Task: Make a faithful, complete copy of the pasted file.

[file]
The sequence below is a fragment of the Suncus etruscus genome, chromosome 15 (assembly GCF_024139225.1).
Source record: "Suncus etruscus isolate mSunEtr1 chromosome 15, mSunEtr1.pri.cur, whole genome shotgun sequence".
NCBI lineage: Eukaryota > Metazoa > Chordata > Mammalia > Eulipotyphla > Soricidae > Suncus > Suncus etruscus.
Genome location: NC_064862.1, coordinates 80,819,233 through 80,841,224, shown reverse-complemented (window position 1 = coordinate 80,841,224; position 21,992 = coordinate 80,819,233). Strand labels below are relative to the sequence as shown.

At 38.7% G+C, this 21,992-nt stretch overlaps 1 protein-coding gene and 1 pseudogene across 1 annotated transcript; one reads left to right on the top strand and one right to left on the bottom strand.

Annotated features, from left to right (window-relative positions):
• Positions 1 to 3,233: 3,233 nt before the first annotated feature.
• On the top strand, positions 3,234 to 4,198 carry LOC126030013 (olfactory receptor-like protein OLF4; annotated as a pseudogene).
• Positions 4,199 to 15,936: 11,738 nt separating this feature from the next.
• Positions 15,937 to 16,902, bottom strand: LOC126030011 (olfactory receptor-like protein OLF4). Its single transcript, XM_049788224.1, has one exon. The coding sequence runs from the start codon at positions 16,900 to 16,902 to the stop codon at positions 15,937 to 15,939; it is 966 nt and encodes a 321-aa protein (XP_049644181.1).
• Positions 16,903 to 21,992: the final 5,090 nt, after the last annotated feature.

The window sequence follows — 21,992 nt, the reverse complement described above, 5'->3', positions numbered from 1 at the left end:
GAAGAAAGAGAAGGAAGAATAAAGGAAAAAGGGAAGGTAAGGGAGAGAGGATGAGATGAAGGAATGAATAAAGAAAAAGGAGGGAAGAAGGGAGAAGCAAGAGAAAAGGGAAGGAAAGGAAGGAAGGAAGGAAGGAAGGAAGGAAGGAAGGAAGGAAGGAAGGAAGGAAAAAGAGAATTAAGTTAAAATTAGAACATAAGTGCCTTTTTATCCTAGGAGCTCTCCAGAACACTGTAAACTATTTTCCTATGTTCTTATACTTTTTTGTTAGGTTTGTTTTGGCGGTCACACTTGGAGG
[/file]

The sequence below is a fragment of the Suncus etruscus genome, chromosome 15 (assembly GCF_024139225.1).
Source record: "Suncus etruscus isolate mSunEtr1 chromosome 15, mSunEtr1.pri.cur, whole genome shotgun sequence".
NCBI lineage: Eukaryota > Metazoa > Chordata > Mammalia > Eulipotyphla > Soricidae > Suncus > Suncus etruscus.
Genome location: NC_064862.1, coordinates 80,819,233 through 80,841,224, shown reverse-complemented (window position 1 = coordinate 80,841,224; position 21,992 = coordinate 80,819,233). Strand labels below are relative to the sequence as shown.

At 38.7% G+C, this 21,992-nt stretch overlaps 1 protein-coding gene and 1 pseudogene across 1 annotated transcript; one reads left to right on the top strand and one right to left on the bottom strand.

Annotated features, from left to right (window-relative positions):
• Positions 1 to 3,233: 3,233 nt before the first annotated feature.
• On the top strand, positions 3,234 to 4,198 carry LOC126030013 (olfactory receptor-like protein OLF4; annotated as a pseudogene).
• Positions 4,199 to 15,936: 11,738 nt separating this feature from the next.
• Positions 15,937 to 16,902, bottom strand: LOC126030011 (olfactory receptor-like protein OLF4). Its single transcript, XM_049788224.1, has one exon. The coding sequence runs from the start codon at positions 16,900 to 16,902 to the stop codon at positions 15,937 to 15,939; it is 966 nt and encodes a 321-aa protein (XP_049644181.1).
• Positions 16,903 to 21,992: the final 5,090 nt, after the last annotated feature.

The window sequence follows — 21,992 nt, the reverse complement described above, 5'->3', positions numbered from 1 at the left end:
GAAGAAAGAGAAGGAAGAATAAAGGAAAAAGGGAAGGTAAGGGAGAGAGGATGAGATGAAGGAATGAATAAAGAAAAAGGAGGGAAGAAGGGAGAAGCAAGAGAAAAGGGAAGGAAAGGAAGGAAGGAAGGAAGGAAGGAAGGAAGGAAGGAAGGAAGGAAGGAAGGAAAAAGAGAATTAAGTTAAAATTAGAACATAAGTGCCTTTTTATCCTAGGAGCTCTCCAGAACACTGTAAACTATTTTCCTATGTTCTTATACTTTTTTGTTAGGTTTGTTTTGGCGGTCACACTTGGAGG